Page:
There were clues in News Corporation filings on Monday about how much the company’s spun-off publishing entity will suffer from a weak advertising market and declining circulation.
No Christmas gifts from Santa for Rupert Murdoch and his elves on the News Corporation board in Friday night’s disclosure of details of the proposed newspaper and publishing arm (“bad” News as opposed to the “good” News Corp with broadcasting assets). The spun-off company will clearly struggle to live on its own, no matter what the News publicists and analyst shrills in the markets might argue.
In fact, the timing of the release of details of the news/publishing (and Australasian pay TV assets) company on the Friday night before Christmas tells us Murdoch and his advisers hold no illusions about the lack of attractiveness of what will be the new News Corporation once the split happens (the broadcast assets will be renamed Fox).
Despite its $US8.6 billion dollars a year in revenue and over $US13 billion in assets, this will be a weak business — a paper giant facing the same clouded future that smaller rivals in the UK, Australia and the US face as the digital revolution and internet erode its lifeblood: ad dollars and eyeballs.
Already we have seen red ink on reports from News Ltd in Australia for June 30 and the News International group in London. Hopefully the final split documents will detail how the individual papers in Australia, such as The Australian and the Herald Sun, are performing, along with the New York Post (estimated by US analysts to be losing $US30 million a year) and the weak UK papers, The Times and The Sunday Times, which lost a reported $43 million in the year to June.
The key to the group’s future strength will be the earning power of The Sun in London, The Wall Street Journal in the US and the overall performance of News Ltd in Australia with its Fox Sports arm.
News Corp faces the prospect of more asset write-downs and weak revenue growth in the next year, especially if economic conditions don’t pick up. Not mentioned in the filing with the US Securities and Exchange Commission is the biggest immediate threat: the impact of the fiscal cliff in the US from the start of 2013. That would blow another hole into the business should US politicians fail to avoid the economic catastrophe.
Like Fairfax in Australia and Gannett in the US, News Corp is hostage to the advertising sector. The Australian pay TV businesses — 100% of Fox Sports, 50% of Foxtel and 44% of Sky in NZ — won’t be enough to offset this weakness, nor will the Australian digital real estate business, the Harper Collins publishing entity (which is facing pressures of its own from e-books) or the nascent education business called Amplify.
The new News Corp will include five divisions: news and information services; digital real estate services (realestate.com.au in Australia); HarperCollins; Fox Sports and Australian cable TV programming; and an “other” division including the Amplify education business (small beer and could be sold off) plus the Foxtel and Sky TV stakes.
According to its filing on Friday:
“New News Corp suffered a net loss of $US2.08 billion for the year to June 2012, on revenue of $US8.65 billion (almost 5% lower than the 2010-11 revenue total). The loss came after $US2.76 billion of impairment and restructuring charges, largely relating to write-downs in the book value of its UK, Australian and US newspapers. Earnings before interest, tax, depreciation and amortisation, the usual measure of core profitability in the media sector, fell more than a third, from $US1.21 billion to $782 million after UK phone-hacking scandals forced the closure of the News of the World in July, 2011 and the weak economy hurt Australian revenues and earnings.”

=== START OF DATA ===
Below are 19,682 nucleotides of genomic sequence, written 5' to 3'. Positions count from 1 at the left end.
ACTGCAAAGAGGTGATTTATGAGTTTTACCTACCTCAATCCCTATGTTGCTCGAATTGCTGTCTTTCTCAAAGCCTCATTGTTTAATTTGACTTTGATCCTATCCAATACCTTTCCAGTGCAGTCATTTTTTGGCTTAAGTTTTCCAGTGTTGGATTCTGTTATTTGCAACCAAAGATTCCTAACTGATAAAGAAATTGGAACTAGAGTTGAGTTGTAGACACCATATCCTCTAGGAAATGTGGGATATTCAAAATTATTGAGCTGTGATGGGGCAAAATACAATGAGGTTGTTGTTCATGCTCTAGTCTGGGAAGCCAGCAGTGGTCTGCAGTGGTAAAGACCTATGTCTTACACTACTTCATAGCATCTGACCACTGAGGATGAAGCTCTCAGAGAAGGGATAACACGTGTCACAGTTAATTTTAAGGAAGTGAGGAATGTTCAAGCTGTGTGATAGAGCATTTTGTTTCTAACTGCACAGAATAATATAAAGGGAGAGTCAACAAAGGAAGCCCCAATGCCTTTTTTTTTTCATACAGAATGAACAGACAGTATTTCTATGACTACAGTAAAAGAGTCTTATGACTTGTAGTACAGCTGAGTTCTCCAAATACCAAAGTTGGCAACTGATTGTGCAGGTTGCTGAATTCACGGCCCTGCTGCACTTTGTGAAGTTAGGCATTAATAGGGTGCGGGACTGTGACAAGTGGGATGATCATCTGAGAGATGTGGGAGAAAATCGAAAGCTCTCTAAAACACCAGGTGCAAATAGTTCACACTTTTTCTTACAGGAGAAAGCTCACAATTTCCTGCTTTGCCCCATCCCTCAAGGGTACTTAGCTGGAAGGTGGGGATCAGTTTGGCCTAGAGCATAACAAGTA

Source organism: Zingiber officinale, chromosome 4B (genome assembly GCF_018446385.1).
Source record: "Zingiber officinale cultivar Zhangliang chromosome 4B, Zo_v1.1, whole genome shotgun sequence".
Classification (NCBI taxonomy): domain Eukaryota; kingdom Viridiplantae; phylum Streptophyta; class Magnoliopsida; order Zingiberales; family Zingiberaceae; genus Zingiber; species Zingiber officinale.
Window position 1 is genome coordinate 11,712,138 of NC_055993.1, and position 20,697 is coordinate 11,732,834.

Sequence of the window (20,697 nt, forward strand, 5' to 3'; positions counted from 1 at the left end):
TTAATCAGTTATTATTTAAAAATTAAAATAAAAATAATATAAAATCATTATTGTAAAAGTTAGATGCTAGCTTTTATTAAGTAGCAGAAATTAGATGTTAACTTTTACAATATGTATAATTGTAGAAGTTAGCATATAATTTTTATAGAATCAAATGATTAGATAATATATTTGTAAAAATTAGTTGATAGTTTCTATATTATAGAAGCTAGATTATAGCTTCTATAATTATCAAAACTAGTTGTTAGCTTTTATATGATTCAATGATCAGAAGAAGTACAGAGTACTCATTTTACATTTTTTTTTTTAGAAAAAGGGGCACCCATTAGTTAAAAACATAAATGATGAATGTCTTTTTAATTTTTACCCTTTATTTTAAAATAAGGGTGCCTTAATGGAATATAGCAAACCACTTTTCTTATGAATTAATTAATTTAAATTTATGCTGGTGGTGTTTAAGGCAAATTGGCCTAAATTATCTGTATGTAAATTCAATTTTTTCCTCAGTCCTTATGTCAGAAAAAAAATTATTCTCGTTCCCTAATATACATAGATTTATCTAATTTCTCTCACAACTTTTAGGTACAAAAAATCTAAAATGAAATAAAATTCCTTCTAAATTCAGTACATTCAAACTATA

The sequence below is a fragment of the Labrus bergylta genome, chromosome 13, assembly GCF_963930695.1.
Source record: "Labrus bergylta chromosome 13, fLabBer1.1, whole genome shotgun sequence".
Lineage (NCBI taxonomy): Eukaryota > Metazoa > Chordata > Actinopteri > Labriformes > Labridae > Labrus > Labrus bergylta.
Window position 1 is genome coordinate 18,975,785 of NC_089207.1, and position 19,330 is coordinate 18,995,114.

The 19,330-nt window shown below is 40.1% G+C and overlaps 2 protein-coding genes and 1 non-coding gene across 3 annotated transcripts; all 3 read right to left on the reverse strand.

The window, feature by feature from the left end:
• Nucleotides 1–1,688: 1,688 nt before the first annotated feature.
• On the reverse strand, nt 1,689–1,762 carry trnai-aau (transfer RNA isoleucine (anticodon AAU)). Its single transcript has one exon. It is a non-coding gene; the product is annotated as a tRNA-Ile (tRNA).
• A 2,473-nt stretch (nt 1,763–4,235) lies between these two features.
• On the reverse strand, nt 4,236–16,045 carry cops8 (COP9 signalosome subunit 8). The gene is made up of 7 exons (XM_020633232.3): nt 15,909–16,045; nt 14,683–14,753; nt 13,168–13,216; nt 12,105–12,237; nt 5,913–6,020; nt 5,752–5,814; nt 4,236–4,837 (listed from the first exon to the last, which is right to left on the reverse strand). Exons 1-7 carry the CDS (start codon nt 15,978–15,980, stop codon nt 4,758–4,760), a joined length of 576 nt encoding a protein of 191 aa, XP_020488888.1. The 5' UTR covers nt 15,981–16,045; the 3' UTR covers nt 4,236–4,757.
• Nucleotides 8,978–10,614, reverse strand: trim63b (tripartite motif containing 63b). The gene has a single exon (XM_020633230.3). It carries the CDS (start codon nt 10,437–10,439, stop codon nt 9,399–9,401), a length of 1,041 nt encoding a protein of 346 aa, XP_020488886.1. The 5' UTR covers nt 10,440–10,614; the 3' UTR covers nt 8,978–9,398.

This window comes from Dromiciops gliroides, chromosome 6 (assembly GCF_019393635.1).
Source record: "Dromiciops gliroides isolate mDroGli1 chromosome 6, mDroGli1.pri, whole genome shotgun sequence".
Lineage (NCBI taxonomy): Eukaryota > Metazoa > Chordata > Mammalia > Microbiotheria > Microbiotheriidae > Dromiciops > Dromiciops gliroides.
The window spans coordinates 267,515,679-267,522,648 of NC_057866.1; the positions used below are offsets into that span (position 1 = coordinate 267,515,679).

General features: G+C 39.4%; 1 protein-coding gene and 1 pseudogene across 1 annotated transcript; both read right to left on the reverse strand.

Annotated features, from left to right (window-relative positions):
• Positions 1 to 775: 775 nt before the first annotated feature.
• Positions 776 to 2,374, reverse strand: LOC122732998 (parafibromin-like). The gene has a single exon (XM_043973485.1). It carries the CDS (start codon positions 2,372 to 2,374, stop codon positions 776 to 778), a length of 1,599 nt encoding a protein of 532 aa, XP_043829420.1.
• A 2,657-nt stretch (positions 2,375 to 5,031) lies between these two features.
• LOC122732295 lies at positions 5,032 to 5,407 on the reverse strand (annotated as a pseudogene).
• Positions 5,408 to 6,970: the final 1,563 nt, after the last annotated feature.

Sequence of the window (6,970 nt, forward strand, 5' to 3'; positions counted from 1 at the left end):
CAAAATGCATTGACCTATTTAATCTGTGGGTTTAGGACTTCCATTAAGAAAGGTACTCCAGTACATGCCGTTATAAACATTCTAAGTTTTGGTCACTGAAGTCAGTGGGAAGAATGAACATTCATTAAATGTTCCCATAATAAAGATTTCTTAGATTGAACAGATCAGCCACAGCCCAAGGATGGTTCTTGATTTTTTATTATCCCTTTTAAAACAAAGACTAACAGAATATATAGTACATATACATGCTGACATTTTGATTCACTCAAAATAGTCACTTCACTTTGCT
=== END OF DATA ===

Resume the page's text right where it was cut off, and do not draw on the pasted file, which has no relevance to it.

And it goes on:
Additionally, the filing reveals that in the first quarter of fiscal 2013, ending September 30, the publishing company had a net loss of $US92 million compared with a net profit of $US38 million a year earlier. That was on revenue which dipped to $US2.133 billion from $US2.165 billion in the September quarter of 2011. The newspaper and information division had revenues of $US1.66 billion in the three months to September, 78% of the new News Corp’s total revenues for the quarter.
For the three-month period to September 30, new News Corp relied on advertising for 48% of that $US2.13 billion in revenues, with 28.5% coming from circulation and subscription income. In total, more than 78% of revenues for the quarter came from the traditional analogue media sources (82% in the same quarter of 2011). Newspaper revenues fell 6% or $US102 million from the September quarter of 2011 to the same quarter this year. And the filing revealed a further $US115 million in impairment charges in the three months to September, up from $US64 million in the corresponding quarter in 2011. Of the $US115 million, $112 million was in the newspaper business and much of that related to cuts in Australia.
The company will have total assets of $US13.3 billion, with intangibles (such as mastheads) of $2.58 billion and goodwill of $2.629 billion accounting for well over 45% of the total figure. The company will have cash of around $US1 billion and News has promised it will have debt smaller than its cash figure, but there was no evidence of that in the filing.
Given the company’s continuing exposure to the weak newspaper sector, the value of those intangibles and goodwill are likely to remain under pressure of further impairment. There were no figures for carried-forward tax losses which are sure to be a major asset for the new News Corp. Their importance can be gauged by a figure of $US927 million in deferred taxes among the group’s liabilities.